Update: As of 9:33 am PST, the Stratfor site seems to be experiencing intermittent difficulties and will not load. The company officially re-launched its site earlier this morning after it was taken offline in December.
Strafor has issued the following statement:
“Our website is experiencing a lot of traffic at the moment, please be patient. If you have trouble connecting check back soon.”
Stratfor, a US-based strategic think tank, is back online after falling victim to a mass hack and extract attack in December that effectively compromised thousands of credit cards.
“The attempt to silence us failed. Our website is back, though we are waiting for all archives to be restored, and our email is working again. Our failures have been reviewed and are being rectified,” Stratfor director George Friedman confirmed in an official statement.
“We deliberately shut down while we brought in outside consultants to rebuild our system from the ground up. The work isn’t finished yet, but we can start delivering our analyses. The handling of credit cards is being handed off to a third party with appropriate capability to protect privacy.”
Unsurprisingly, Friedman said it remained unclear who the attackers were. To be sure, elements of Anonymous have repeatedly denied responsibility for the controversial operation – instead pointing a finger at Sabu and his AntiSec crew.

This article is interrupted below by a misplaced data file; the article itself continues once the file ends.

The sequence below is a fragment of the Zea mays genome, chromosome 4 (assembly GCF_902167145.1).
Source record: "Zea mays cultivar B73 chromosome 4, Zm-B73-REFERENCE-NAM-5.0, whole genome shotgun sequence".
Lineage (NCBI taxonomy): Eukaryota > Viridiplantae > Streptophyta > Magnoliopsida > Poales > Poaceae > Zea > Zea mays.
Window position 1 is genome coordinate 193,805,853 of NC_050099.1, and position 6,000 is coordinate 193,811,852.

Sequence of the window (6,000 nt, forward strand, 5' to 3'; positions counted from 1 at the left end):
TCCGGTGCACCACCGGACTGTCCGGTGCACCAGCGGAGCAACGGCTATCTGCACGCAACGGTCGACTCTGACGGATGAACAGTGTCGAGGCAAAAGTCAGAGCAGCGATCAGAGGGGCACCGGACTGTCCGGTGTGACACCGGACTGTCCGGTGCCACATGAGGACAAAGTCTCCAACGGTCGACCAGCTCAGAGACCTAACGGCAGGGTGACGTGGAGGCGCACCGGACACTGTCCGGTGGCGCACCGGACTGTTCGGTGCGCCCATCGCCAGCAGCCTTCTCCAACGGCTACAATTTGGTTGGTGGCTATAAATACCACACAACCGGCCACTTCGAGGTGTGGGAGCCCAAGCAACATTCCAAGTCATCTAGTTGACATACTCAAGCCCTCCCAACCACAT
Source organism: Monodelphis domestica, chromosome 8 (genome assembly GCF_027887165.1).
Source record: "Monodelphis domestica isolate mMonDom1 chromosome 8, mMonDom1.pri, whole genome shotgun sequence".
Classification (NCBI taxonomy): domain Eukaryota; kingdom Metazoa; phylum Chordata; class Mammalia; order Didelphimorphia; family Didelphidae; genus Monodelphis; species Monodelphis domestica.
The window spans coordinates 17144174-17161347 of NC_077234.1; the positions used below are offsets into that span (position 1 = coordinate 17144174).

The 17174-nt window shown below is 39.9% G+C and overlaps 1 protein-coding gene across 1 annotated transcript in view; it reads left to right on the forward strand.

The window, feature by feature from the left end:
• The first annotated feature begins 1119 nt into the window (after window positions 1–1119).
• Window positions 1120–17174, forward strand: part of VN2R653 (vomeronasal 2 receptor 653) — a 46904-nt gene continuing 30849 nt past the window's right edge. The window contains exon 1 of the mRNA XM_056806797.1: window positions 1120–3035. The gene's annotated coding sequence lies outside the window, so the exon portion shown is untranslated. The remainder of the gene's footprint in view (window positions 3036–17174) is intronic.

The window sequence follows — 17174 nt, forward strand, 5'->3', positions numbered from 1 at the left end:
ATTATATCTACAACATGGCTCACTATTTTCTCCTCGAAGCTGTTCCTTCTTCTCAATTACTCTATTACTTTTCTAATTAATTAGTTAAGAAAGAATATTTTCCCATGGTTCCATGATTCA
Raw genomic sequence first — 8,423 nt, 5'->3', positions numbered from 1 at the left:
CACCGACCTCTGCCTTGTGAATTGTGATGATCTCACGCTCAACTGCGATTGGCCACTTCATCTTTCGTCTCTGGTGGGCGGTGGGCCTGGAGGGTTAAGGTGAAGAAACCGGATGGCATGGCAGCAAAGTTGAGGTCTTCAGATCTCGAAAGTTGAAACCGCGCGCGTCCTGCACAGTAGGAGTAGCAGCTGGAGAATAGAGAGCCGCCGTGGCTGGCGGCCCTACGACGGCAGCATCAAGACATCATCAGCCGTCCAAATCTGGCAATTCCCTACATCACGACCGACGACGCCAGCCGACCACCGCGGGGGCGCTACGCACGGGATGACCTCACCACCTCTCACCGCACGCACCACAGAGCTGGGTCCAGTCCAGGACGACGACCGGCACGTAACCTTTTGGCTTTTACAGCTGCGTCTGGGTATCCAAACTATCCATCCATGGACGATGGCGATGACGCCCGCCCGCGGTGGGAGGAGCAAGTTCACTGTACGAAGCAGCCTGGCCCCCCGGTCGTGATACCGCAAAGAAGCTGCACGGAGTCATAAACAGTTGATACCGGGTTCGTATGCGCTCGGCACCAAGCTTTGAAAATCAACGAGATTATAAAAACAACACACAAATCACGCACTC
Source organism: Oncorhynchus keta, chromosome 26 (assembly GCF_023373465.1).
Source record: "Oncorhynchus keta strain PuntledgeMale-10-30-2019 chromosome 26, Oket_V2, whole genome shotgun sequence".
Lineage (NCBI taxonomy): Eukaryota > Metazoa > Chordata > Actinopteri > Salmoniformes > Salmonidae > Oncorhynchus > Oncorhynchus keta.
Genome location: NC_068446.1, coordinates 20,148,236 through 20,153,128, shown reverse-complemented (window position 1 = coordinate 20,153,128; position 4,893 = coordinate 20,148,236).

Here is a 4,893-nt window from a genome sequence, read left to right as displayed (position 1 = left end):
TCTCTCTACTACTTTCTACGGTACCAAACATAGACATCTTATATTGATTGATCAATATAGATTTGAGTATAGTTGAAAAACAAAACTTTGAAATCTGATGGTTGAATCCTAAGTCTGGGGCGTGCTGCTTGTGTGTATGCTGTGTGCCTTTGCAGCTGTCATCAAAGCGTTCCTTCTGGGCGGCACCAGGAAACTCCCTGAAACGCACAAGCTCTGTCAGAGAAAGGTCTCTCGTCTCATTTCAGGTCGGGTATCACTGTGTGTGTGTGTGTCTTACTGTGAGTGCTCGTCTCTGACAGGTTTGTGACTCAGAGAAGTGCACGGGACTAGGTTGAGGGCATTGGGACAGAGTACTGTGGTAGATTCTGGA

“It is interesting that the hacker community is split, with someone claiming to speak for the official Anonymous condemning the hack as an attack on the media, which they don’t sanction, and another faction defending it as an attack on the rich and powerful,” Friedman explained.
“I don’t know who they actually are, and second, I don’t know what their motives were. So I don’t know if there is remorse or if their real purpose was to humiliate and silence us, in which case I don’t know why they wanted that. But we are what we said we were: an organization that generates its revenues through geopolitical analysis. At the core of our business, we objectively acquire, organize, analyze and distribute information.”
As for the engimatic hackers, said Friedman, online anonymity is both a great virtue and terrible weakness.
“[Yes], it is possible to commit crimes on the Internet anonymously. The technology that enables the Internet also undermines accountability. Given the profusion of technical knowledge, the integrity of the commons is in the hands of people whose identities we don’t know, whose motives we don’t understand, and whose ability to cause harm is substantial,” he opined.
“The consequence of this will not be a glorious anarchy in the spirit of Guy Fawkes, but rather a massive repression. I think this is a pity. That’s why I wonder who the hackers actually are and what cause they serve. I am curious as to whether they realize the whirlwind they are sowing, and whether they, in fact, are trying to generate the repression they say they oppose.”